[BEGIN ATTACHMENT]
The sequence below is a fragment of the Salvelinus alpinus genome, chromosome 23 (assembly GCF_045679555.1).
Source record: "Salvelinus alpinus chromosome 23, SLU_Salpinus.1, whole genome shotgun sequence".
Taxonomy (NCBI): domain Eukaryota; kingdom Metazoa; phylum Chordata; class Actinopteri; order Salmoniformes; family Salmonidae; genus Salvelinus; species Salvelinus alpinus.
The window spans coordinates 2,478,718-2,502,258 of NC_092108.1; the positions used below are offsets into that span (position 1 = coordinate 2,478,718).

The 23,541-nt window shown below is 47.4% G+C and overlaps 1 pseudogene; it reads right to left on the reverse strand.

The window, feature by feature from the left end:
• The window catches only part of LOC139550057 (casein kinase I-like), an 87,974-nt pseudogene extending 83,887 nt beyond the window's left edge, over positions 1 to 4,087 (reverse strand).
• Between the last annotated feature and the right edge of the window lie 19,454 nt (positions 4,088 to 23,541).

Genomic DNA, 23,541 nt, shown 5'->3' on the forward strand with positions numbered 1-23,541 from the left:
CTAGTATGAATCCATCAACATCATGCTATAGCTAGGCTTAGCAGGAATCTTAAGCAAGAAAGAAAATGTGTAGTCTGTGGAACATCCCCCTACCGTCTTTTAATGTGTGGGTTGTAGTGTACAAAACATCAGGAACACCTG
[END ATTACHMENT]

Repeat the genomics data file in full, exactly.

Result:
The sequence below is a fragment of the Salvelinus alpinus genome, chromosome 23 (assembly GCF_045679555.1).
Source record: "Salvelinus alpinus chromosome 23, SLU_Salpinus.1, whole genome shotgun sequence".
Taxonomy (NCBI): domain Eukaryota; kingdom Metazoa; phylum Chordata; class Actinopteri; order Salmoniformes; family Salmonidae; genus Salvelinus; species Salvelinus alpinus.
The window spans coordinates 2,478,718-2,502,258 of NC_092108.1; the positions used below are offsets into that span (position 1 = coordinate 2,478,718).

The 23,541-nt window shown below is 47.4% G+C and overlaps 1 pseudogene; it reads right to left on the reverse strand.

The window, feature by feature from the left end:
• The window catches only part of LOC139550057 (casein kinase I-like), an 87,974-nt pseudogene extending 83,887 nt beyond the window's left edge, over positions 1 to 4,087 (reverse strand).
• Between the last annotated feature and the right edge of the window lie 19,454 nt (positions 4,088 to 23,541).

Genomic DNA, 23,541 nt, shown 5'->3' on the forward strand with positions numbered 1-23,541 from the left:
CTAGTATGAATCCATCAACATCATGCTATAGCTAGGCTTAGCAGGAATCTTAAGCAAGAAAGAAAATGTGTAGTCTGTGGAACATCCCCCTACCGTCTTTTAATGTGTGGGTTGTAGTGTACAAAACATCAGGAACACCTG